When your breastfeeding journey has ended, you’re usually left with many supplies, such as your breast pump, bottles, storage bags or storage containers, hand pumps, breast pads, and more.
It seems like such a waste to throw these things away, but many moms don’t know what to do with all of these supplies. This article will walk you through a few options for what to do with your closed system pumps, hand pumps, and other breastfeeding supplies.
So, if you’ve been wondering what to do with an old breast pump, continue reading.
What Kind of Breast Pump Do You Have?
The first step in determining what you can do with your used breast pump is knowing what kind of breast pump you have. Breast pumps are not all the same. There are hand pumps, which use no batteries, don’t have a motor, and express milk simply by using your own hands. There are also two types of electric pumps: the closed system pump and the open system pump.
The following will help you determine if your used pump is an open or closed system.
Close System Pumps
Closed system pumps are considered safe to reuse by other women who breastfeed or if you have multiple children. The closed system means that the tubing, pump motor, and all of the inner workings of the breast pump never actually come into contact with the breast milk that is expressed. The breast milk is collected into the containers only, using the pump motor to create suction.
With a closed system pump, your used breast pump does not carry the risk of contamination, mold, bacteria build-up, or other health and sanitation issues. The only place the breast milk goes is into the reservoir or container you attach to your breasts.
Open System Pump
An open system pump works differently than what was just described. There is no barrier between the tubes and the collection of the milk, so there is no way to know whether or not some breast milk, however little, was able to reach the pump motor.
You cannot effectively sanitize an old breast pump of this type. Therefore, any milk collected within the motor unit’s casing or inner workings carries with it the risk of mold or other bacterial growth.
How to Tell the Difference
If you are unsure of what type of breast pump you have, there are ways of finding out that will decrease the risk of any bacterial infection or growth of mold and help you determine what you can do with your old breast pump.
It is recommended that you keep all paperwork and packaging that comes with your breast pump for the entire duration of your breastfeeding journey.
If you cannot find the information on the box, you can look up the manual provided by the breast pump manufacturers. If you do not have a manual or box for your old breast pump, look on the unit itself for a brand name, model type, and even serial number. A quick search online should help you determine which kind of pump you have.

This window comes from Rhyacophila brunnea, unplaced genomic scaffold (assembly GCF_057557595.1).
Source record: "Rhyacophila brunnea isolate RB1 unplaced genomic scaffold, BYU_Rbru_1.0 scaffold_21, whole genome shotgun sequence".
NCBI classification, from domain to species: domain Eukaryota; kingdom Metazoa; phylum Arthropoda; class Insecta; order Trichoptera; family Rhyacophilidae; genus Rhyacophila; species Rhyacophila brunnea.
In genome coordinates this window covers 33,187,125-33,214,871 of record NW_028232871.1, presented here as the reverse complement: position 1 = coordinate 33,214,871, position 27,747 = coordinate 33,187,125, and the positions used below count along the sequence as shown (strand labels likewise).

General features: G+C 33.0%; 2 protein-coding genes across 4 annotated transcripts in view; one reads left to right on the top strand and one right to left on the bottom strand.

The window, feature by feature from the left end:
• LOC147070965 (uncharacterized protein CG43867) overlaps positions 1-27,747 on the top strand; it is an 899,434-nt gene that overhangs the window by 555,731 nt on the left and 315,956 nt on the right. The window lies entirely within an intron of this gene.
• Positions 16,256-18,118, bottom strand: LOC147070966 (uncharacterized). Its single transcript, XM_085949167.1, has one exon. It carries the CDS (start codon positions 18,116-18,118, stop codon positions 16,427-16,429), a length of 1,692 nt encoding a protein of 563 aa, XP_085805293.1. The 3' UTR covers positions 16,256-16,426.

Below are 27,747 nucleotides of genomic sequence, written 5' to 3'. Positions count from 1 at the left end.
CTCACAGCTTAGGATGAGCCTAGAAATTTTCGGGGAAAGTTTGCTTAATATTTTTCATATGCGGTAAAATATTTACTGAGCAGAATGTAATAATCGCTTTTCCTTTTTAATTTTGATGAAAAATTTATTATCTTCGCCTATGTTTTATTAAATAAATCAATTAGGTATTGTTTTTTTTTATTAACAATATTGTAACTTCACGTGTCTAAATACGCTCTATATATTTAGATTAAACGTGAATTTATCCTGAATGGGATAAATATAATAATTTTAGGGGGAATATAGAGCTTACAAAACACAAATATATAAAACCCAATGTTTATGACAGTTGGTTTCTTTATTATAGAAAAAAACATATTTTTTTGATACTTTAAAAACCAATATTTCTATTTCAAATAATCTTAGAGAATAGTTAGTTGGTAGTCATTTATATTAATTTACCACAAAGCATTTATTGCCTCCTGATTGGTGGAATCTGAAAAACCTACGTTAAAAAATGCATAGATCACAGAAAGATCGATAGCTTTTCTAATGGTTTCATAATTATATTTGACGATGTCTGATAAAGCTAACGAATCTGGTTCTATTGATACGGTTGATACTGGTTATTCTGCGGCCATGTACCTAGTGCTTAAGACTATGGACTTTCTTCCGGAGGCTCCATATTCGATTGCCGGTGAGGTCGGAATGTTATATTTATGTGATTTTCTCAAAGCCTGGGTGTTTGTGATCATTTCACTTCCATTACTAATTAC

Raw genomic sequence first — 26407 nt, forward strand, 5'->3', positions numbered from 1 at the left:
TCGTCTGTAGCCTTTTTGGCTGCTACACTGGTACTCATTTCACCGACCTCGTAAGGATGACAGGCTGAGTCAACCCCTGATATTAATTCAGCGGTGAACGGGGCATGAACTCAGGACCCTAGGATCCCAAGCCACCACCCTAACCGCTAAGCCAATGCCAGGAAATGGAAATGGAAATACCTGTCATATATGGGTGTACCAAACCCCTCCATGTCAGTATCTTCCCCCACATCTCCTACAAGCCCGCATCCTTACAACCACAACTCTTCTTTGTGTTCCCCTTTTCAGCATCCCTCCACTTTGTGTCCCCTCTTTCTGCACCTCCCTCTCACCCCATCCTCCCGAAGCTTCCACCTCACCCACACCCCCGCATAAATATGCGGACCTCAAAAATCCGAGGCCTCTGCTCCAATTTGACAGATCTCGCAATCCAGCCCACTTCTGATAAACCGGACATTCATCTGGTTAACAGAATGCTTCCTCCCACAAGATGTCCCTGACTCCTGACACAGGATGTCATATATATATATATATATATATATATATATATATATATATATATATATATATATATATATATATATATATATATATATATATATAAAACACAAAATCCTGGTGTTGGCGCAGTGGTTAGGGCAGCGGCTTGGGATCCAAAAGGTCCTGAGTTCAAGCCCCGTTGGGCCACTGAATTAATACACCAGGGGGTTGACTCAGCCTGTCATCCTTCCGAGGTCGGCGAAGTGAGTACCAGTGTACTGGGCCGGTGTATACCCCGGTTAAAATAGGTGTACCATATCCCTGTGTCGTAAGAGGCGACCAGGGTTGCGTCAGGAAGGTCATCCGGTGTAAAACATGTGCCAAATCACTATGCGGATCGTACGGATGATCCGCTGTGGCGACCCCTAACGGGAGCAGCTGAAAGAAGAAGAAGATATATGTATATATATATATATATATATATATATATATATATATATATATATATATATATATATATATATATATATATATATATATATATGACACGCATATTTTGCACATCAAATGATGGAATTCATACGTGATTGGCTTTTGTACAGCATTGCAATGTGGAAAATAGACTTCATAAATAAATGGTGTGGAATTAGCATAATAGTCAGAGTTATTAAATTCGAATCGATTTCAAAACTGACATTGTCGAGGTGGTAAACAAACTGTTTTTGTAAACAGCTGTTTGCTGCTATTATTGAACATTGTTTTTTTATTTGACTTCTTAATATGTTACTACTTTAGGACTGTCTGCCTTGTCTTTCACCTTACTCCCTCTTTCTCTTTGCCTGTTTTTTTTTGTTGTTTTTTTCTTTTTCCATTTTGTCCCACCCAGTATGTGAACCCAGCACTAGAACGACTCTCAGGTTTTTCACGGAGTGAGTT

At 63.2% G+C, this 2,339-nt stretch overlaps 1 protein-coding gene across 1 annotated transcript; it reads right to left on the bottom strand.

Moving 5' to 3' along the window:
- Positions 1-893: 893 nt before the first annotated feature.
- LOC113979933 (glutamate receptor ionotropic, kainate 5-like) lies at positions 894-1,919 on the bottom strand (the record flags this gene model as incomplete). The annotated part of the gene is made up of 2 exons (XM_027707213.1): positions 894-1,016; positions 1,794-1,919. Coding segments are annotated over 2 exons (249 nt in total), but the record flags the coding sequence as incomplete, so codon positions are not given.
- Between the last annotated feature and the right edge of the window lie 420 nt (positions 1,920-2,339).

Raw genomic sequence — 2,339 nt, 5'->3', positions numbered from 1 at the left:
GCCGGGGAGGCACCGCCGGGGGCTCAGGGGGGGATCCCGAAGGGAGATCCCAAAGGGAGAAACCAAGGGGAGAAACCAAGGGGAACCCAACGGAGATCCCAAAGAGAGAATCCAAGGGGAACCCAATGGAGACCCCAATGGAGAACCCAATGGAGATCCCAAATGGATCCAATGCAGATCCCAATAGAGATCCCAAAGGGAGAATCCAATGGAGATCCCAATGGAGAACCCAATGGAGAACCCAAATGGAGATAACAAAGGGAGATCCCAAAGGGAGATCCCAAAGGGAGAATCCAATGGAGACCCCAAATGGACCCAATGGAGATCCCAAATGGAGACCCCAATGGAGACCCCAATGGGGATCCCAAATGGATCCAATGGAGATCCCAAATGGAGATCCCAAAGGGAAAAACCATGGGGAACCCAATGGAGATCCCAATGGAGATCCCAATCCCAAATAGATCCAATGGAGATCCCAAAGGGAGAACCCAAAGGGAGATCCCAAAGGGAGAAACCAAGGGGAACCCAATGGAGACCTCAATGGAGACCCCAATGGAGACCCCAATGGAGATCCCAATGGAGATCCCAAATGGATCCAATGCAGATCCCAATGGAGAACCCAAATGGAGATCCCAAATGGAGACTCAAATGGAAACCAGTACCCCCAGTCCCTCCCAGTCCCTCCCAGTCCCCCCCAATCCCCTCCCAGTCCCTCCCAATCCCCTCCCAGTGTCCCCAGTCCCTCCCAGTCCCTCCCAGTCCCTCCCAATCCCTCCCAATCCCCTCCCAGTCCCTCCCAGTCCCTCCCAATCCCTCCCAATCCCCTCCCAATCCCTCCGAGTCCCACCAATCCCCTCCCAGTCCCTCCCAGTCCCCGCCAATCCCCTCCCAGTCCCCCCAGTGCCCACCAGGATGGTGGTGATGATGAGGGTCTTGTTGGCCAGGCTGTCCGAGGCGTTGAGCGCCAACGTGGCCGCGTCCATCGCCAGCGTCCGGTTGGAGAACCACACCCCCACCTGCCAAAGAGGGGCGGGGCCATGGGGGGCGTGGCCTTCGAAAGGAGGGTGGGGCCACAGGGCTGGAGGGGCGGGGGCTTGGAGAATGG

Selling Your Old Breast Pump
Breast pumps are very expensive. Sometimes your insurance plan will cover the cost of a pump, but you often don’t get to choose which pump you prefer. Many people don’t have the advantage of receiving any help from insurance for a breast pump. So if you have purchased a breast pump, there’s nothing wrong with wanting to get a little bit of that money back once you are finished pumping by selling it.
Closed System Pumps Only
Because there is a risk of mold and bacterial contamination, open system pumps cannot be resold, donated, or used by any lactating person for breast milk extraction purposes. You can purchase new tubes for this sort of pump, but you still cannot clean out the motor, which makes the pump unsanitary.
However, if you have a closed system, you can resell your pump online, to a friend or family member, or in any sale such as a yard sale or garage sale. Be sure to sanitize any tubing, containers, and nipple shields that come with your pump before selling.
Replacing Pump Parts
While it is common practice for someone to replace all replaceable parts of a used breast pump, you can still sell the unit in its entirety and leave the option of replacement parts and pieces up to the new owner.
Replacement parts are available on many manufacturer websites. For example, if you have a Medela breast pump and need replacement parts or new parts, you can visit their website and get parts, tubing, or even a new pump. You can also examine any pump warranties that may exist that the company offers.
Medela also offers breast pump rental services.
Donate breast pump